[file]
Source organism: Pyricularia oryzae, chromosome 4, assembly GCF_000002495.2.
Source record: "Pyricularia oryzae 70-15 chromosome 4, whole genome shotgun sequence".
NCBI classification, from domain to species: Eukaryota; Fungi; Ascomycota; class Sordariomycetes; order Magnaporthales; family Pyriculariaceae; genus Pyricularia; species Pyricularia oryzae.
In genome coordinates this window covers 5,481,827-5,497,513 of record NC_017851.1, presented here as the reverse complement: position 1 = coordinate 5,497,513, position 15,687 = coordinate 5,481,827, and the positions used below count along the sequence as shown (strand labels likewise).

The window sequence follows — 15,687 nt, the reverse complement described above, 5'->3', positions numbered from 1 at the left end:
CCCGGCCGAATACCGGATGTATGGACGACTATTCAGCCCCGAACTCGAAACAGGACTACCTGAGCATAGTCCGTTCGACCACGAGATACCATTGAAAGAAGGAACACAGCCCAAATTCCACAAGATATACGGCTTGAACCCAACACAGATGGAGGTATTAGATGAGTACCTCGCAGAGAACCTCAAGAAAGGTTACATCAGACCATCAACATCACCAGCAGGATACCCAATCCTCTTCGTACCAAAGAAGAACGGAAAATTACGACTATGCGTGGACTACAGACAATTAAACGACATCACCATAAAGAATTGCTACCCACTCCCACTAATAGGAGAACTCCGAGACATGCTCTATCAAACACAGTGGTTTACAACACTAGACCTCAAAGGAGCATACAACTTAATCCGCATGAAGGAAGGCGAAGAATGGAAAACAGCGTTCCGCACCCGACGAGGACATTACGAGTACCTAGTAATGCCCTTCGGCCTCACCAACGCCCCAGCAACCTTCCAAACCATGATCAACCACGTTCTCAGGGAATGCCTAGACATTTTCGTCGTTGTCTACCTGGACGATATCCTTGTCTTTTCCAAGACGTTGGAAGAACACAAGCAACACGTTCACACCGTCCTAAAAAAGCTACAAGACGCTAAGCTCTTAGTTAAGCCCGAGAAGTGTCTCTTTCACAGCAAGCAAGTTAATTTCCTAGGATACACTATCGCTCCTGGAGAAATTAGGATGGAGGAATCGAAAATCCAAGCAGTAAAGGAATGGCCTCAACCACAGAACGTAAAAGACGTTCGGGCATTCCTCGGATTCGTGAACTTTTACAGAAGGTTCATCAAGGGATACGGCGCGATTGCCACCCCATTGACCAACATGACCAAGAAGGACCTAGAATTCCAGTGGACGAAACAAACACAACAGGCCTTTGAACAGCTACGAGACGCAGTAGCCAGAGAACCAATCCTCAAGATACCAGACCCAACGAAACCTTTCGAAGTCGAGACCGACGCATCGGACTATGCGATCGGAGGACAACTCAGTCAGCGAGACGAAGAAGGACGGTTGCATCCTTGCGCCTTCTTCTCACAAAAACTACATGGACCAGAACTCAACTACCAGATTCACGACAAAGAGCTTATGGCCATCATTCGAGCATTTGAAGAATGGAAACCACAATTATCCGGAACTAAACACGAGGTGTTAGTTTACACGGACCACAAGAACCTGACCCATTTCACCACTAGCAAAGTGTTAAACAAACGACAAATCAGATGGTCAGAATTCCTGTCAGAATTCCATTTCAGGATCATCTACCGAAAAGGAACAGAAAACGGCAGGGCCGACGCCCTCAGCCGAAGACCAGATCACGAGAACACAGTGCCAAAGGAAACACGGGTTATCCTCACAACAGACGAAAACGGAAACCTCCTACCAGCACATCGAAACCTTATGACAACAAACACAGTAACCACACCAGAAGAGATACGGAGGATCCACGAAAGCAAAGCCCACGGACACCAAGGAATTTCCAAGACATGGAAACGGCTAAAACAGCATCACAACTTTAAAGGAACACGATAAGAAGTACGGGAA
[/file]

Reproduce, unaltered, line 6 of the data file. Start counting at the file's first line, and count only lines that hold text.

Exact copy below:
CCCGGCCGAATACCGGATGTATGGACGACTATTCAGCCCCGAACTCGAAACAGGACTACCTGAGCATAGTCCGTTCGACCACGAGATACCATTGAAAGAAGGAACACAGCCCAAATTCCACAAGATATACGGCTTGAACCCAACACAGATGGAGGTATTAGATGAGTACCTCGCAGAGAACCTCAAGAAAGGTTACATCAGACCATCAACATCACCAGCAGGATACCCAATCCTCTTCGTACCAAAGAAGAACGGAAAATTACGACTATGCGTGGACTACAGACAATTAAACGACATCACCATAAAGAATTGCTACCCACTCCCACTAATAGGAGAACTCCGAGACATGCTCTATCAAACACAGTGGTTTACAACACTAGACCTCAAAGGAGCATACAACTTAATCCGCATGAAGGAAGGCGAAGAATGGAAAACAGCGTTCCGCACCCGACGAGGACATTACGAGTACCTAGTAATGCCCTTCGGCCTCACCAACGCCCCAGCAACCTTCCAAACCATGATCAACCACGTTCTCAGGGAATGCCTAGACATTTTCGTCGTTGTCTACCTGGACGATATCCTTGTCTTTTCCAAGACGTTGGAAGAACACAAGCAACACGTTCACACCGTCCTAAAAAAGCTACAAGACGCTAAGCTCTTAGTTAAGCCCGAGAAGTGTCTCTTTCACAGCAAGCAAGTTAATTTCCTAGGATACACTATCGCTCCTGGAGAAATTAGGATGGAGGAATCGAAAATCCAAGCAGTAAAGGAATGGCCTCAACCACAGAACGTAAAAGACGTTCGGGCATTCCTCGGATTCGTGAACTTTTACAGAAGGTTCATCAAGGGATACGGCGCGATTGCCACCCCATTGACCAACATGACCAAGAAGGACCTAGAATTCCAGTGGACGAAACAAACACAACAGGCCTTTGAACAGCTACGAGACGCAGTAGCCAGAGAACCAATCCTCAAGATACCAGACCCAACGAAACCTTTCGAAGTCGAGACCGACGCATCGGACTATGCGATCGGAGGACAACTCAGTCAGCGAGACGAAGAAGGACGGTTGCATCCTTGCGCCTTCTTCTCACAAAAACTACATGGACCAGAACTCAACTACCAGATTCACGACAAAGAGCTTATGGCCATCATTCGAGCATTTGAAGAATGGAAACCACAATTATCCGGAACTAAACACGAGGTGTTAGTTTACACGGACCACAAGAACCTGACCCATTTCACCACTAGCAAAGTGTTAAACAAACGACAAATCAGATGGTCAGAATTCCTGTCAGAATTCCATTTCAGGATCATCTACCGAAAAGGAACAGAAAACGGCAGGGCCGACGCCCTCAGCCGAAGACCAGATCACGAGAACACAGTGCCAAAGGAAACACGGGTTATCCTCACAACAGACGAAAACGGAAACCTCCTACCAGCACATCGAAACCTTATGACAACAAACACAGTAACCACACCAGAAGAGATACGGAGGATCCACGAAAGCAAAGCCCACGGACACCAAGGAATTTCCAAGACATGGAAACGGCTAAAACAGCATCACAACTTTAAAGGAACACGATAAGAAGTACGGGAA